Boost Your Scrum Team's Success: Leveling Up Your Planning Poker and Adopting More Scrum Ceremonies

Discover next steps after planning poker to enhance team agility by integrating more scrum ceremonies for comprehensive growth.

May 19, 2023 · 5 min read

Blog - Boost Your Scrum Success beyond planning poker: Hero

Since you're here, it means that you are already performing planning poker, or story pointing in some form. That's a great place to be! It means that you just started your agility journey. According to research on our user base, planning poker is step number one and you're there.

Let's start off with the planning poker session. The planning poker session is a collaborative estimation technique for teams. A session unfolds as shared in the list below:

  1. The group focuses on a task they will be working on in the near future.

  2. Through discussion, the team defines the scope of each task, clearing out any discrepancies and misunderstandings.

  3. With the task scope and high-level specifications set, each team member votes on the effort needed.

  4. The team follows up with a discussion of additional definitions if there is a big difference in members' votes and aligns on the effort.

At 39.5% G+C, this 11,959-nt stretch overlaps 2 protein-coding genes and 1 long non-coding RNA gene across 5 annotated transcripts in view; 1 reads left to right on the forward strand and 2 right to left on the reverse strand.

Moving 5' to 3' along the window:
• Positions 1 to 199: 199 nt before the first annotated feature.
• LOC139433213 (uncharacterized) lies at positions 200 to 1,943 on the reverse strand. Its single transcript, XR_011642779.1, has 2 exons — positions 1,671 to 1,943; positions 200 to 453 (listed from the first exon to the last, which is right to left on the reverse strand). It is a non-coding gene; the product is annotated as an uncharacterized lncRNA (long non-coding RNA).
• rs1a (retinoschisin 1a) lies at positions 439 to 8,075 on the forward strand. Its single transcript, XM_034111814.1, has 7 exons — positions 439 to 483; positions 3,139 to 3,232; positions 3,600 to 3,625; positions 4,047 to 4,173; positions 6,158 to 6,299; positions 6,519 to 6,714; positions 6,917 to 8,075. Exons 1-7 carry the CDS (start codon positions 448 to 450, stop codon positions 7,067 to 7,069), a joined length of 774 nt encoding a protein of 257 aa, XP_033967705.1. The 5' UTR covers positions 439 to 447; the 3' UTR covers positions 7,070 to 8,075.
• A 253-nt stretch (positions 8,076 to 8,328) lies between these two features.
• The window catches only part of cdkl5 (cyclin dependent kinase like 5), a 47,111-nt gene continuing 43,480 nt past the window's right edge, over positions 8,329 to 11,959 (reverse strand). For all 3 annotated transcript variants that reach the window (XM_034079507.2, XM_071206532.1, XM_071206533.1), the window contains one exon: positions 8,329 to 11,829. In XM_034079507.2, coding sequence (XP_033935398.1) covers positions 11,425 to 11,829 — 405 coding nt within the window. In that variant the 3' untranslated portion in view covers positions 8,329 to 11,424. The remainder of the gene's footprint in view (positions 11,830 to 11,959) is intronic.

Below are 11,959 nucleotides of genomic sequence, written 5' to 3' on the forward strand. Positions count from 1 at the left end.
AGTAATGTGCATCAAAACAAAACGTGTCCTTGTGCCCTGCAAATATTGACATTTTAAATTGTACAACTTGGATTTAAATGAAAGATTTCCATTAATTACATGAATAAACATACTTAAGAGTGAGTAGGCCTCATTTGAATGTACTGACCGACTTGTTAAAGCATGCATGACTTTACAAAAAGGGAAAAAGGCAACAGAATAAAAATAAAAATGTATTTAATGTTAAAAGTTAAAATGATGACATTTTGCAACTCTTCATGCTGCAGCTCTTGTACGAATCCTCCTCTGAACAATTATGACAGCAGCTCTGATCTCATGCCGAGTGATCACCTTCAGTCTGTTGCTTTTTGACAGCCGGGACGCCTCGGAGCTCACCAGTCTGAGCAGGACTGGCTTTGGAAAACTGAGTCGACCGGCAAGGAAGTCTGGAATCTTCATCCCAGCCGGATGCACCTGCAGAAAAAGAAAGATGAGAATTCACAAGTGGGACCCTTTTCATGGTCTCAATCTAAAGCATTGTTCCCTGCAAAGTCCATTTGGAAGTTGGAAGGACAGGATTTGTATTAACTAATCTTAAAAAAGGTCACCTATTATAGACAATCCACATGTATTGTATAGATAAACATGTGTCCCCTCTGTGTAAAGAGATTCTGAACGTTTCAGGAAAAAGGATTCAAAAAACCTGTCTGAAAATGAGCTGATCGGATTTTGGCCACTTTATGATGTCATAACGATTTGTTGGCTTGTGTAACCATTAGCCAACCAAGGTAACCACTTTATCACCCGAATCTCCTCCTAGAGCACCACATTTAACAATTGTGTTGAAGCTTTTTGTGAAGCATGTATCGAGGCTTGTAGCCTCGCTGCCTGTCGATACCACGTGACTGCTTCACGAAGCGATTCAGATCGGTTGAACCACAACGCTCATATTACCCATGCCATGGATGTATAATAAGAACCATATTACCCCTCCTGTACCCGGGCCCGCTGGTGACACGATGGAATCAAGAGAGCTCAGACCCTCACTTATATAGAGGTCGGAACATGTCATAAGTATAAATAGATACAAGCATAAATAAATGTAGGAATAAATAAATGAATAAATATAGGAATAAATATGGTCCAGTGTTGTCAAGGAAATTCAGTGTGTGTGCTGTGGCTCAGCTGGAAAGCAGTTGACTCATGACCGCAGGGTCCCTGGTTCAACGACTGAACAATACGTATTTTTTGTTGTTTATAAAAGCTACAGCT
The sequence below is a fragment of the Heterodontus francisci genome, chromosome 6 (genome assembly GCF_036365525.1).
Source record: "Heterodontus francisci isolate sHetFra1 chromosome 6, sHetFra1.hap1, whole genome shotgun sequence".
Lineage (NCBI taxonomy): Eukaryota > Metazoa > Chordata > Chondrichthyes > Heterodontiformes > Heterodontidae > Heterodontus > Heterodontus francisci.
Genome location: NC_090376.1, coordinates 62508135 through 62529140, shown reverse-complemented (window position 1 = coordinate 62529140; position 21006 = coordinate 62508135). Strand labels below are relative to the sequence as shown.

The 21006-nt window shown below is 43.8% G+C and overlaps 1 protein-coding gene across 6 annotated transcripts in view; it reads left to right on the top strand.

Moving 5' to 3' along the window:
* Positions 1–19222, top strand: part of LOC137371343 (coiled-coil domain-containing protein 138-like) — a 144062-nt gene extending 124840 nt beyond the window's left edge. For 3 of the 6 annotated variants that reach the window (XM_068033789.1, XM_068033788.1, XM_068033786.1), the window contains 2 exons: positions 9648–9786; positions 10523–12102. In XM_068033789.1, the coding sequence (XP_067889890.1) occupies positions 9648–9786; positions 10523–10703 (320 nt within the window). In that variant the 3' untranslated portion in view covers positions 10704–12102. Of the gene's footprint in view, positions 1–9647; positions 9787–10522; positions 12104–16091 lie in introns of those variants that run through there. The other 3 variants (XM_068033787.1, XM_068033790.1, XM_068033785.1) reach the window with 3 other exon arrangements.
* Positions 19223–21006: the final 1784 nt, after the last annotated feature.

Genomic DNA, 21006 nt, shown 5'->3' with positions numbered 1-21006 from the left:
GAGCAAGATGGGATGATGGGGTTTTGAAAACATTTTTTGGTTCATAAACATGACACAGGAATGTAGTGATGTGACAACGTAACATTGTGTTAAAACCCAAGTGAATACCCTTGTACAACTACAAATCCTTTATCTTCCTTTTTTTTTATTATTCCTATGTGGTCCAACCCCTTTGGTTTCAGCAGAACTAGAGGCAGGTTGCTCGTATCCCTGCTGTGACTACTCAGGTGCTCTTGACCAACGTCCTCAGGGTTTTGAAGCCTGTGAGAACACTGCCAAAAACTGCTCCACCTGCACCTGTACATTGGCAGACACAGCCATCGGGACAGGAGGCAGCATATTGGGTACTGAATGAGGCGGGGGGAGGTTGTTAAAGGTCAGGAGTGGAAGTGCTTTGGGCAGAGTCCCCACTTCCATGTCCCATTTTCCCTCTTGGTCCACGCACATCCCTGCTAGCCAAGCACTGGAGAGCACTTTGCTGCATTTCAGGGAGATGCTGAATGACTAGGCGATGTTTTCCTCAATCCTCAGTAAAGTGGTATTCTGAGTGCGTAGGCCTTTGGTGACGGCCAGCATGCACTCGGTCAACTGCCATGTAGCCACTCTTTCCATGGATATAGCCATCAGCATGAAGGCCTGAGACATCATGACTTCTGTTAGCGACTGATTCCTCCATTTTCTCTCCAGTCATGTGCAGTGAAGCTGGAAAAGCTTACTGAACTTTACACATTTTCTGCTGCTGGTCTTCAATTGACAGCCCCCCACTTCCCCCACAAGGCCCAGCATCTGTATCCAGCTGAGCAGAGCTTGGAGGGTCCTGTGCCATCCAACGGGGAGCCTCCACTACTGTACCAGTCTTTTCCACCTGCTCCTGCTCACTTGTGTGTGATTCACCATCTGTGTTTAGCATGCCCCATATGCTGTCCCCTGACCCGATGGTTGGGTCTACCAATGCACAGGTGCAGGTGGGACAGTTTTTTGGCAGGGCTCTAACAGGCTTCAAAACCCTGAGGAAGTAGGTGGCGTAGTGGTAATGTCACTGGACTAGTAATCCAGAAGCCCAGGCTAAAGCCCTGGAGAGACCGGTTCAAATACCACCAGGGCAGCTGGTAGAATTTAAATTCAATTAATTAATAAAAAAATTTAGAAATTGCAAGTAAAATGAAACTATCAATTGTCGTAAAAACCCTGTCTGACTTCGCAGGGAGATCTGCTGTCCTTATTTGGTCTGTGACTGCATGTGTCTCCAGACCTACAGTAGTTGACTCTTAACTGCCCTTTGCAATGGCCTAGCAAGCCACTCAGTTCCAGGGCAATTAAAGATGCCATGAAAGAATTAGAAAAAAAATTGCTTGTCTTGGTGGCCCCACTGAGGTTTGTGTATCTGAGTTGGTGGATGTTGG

5. The team starts over from point 2, with another task in focus.

Planning poker usually comes first with teams wanting to adopt scrum and agile. That's because this session is self-contained. There is no need for a commitment or building a recurring habit from the team to have a planning poker session.

Adopt more scrum ceremonies

As you grow accustomed to planning poker sessions, you and the whole team realize the alignment benefits. That's where you will be looking for more ways to improve as a team.

What follows are some suggestions for the next ceremony your team is mostly ready to adopt.

Ad-hoc planning poker sessions on very difficult tasks

If these ad-hoc planning poker sessions are on specific difficult tasks that need more analysis then you are already aligned as a team on the easier tasks.